Whenever I see such signage proclaiming "Posted," I think, well, all that means is that the property has signs on it. And the owner is an English language nitwit.
The language police in me has ranted about this before (here, here and here) at Mister Tristan (the blog, not the 7 year old human being). I get how the colloquialism came about:
When a landowner wishes to keep his/her property off-limits to others, he/she posts signs along the boundary that indicate that the land is private property and others may not trespass without permission.
In common vernacular, such land is described as being "Posted." For example, a hiker might tell a friend, "I'd like to take you there to see that rock outcrop, but the land is posted" or a hunter would say, "You can't hunt there, it's posted." That descriptor--saying that land is posted--simply means that the owner has put up some sort of sign indicating that people should stay out.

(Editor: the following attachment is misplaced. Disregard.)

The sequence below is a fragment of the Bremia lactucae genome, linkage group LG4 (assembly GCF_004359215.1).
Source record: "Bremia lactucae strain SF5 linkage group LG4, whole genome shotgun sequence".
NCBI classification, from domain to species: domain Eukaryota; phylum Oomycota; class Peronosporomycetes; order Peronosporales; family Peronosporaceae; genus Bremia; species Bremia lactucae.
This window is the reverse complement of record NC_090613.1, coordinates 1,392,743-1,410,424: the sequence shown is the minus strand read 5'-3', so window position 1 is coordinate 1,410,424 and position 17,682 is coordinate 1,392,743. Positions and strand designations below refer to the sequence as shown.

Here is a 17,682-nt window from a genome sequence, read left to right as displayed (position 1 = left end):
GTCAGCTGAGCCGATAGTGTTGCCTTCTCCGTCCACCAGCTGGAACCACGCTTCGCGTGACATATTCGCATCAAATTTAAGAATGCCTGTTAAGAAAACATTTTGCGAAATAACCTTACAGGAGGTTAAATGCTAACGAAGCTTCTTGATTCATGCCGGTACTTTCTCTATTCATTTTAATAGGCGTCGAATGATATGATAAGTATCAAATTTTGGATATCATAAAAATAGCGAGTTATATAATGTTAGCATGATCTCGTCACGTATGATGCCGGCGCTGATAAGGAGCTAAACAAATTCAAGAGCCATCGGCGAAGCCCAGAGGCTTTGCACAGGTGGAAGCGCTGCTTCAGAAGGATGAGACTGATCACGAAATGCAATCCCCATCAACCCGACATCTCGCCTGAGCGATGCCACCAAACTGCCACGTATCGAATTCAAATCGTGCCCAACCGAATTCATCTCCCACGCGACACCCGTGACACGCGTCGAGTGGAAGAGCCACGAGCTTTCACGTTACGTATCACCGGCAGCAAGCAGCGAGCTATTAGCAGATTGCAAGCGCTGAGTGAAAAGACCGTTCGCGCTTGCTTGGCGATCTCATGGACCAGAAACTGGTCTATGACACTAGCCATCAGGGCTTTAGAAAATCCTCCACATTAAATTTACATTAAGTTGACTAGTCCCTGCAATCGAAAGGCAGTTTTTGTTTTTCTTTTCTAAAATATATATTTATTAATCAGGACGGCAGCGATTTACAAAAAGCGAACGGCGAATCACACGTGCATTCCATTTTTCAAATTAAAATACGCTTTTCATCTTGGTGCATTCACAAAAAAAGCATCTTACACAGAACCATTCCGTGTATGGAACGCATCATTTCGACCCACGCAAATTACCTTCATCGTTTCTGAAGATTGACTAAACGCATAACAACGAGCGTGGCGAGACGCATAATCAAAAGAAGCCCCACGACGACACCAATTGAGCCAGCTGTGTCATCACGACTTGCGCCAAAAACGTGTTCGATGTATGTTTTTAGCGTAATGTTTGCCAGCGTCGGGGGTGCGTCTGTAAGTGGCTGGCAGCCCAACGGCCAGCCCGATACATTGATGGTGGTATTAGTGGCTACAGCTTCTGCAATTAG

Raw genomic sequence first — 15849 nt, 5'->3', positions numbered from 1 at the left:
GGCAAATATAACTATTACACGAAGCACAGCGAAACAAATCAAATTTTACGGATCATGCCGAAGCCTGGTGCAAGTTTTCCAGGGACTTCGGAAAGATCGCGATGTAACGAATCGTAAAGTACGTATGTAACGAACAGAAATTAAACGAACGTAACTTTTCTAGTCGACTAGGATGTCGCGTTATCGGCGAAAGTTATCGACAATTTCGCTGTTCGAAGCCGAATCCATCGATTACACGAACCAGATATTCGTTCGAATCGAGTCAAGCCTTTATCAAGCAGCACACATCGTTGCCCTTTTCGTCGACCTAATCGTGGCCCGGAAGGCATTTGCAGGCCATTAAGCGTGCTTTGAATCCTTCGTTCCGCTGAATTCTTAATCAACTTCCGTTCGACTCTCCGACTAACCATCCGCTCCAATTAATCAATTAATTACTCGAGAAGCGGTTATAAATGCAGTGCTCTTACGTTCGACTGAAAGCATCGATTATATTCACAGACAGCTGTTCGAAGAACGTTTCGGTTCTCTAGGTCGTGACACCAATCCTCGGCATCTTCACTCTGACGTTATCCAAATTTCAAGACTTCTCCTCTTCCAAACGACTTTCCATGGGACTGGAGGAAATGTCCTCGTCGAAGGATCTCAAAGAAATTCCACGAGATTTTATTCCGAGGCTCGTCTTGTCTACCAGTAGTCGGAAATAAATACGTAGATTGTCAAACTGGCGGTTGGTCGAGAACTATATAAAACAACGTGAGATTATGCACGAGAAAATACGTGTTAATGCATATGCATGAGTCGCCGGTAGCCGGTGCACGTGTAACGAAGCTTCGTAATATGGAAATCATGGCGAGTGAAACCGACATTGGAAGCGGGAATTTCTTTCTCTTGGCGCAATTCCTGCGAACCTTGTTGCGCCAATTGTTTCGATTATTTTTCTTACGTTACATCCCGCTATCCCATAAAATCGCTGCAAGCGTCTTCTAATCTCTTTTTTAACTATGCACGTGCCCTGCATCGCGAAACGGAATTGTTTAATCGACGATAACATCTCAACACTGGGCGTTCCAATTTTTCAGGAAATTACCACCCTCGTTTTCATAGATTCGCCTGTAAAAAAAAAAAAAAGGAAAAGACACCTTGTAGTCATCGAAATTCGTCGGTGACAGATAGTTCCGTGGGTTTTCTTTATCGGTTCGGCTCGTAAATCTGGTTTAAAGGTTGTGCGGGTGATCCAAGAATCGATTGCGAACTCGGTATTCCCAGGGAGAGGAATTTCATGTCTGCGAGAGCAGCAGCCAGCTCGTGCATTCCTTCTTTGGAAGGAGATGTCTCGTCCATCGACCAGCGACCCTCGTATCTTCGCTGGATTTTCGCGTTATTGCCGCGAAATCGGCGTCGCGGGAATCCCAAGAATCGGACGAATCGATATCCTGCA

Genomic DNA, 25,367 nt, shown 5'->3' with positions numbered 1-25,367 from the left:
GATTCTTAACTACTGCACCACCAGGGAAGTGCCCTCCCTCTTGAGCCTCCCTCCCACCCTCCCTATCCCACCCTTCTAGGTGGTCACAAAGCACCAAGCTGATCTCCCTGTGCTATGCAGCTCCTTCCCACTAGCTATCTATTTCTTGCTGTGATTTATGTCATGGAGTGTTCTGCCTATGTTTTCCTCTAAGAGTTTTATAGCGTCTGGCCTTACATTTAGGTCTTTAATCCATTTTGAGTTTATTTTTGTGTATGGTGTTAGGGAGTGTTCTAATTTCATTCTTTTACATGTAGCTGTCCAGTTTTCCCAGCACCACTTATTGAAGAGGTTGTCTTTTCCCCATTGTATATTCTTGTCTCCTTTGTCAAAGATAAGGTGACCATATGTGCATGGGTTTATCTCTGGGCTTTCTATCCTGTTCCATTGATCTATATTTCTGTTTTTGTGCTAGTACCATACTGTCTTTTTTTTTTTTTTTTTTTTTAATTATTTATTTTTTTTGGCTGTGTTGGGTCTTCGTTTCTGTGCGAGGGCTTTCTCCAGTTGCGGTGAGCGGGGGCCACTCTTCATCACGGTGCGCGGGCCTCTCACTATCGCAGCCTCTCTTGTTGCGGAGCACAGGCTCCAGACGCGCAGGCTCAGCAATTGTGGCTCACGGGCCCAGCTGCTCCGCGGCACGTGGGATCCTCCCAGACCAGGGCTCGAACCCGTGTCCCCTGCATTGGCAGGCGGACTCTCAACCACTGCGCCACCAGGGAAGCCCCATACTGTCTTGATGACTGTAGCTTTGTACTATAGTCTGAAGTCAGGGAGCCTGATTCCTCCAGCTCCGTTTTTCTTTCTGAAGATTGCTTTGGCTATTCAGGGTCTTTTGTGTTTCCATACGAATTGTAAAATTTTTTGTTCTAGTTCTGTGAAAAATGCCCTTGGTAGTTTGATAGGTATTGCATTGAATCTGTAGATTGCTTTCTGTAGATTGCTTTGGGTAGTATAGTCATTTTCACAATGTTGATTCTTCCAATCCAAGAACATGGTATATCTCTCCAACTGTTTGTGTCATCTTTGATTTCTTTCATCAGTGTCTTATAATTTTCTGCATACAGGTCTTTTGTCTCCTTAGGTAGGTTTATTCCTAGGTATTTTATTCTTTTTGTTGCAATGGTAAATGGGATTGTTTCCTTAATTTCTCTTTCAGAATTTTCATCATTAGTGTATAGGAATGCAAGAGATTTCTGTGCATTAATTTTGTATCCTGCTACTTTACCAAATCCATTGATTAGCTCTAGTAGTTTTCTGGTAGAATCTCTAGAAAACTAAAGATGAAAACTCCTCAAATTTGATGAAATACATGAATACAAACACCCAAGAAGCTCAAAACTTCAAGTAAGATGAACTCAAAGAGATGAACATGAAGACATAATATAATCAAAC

However, somehow along the way, a clear and simple sign saying something unambiguous like "NO TRESPASSING" or "PRIVATE PROPERTY" or "KEEP OUT" has been supplanted by the "POSTED" sign as in my photo above.
In other words, the shorthand description of a property being posted with signs (i.e., off-limits) has morphed into the sign itself.
I also took the shot to get a tree in the far treeline in the image. That tree in the front dead center in the blow-up frame below evidently is inside a cattle pasture, because the browse line is virtually laser-perfect: as high as a cow can reach.
I've also seen similar browse lines in forested areas where the whitetail deer population is out of control.
Image credits Gary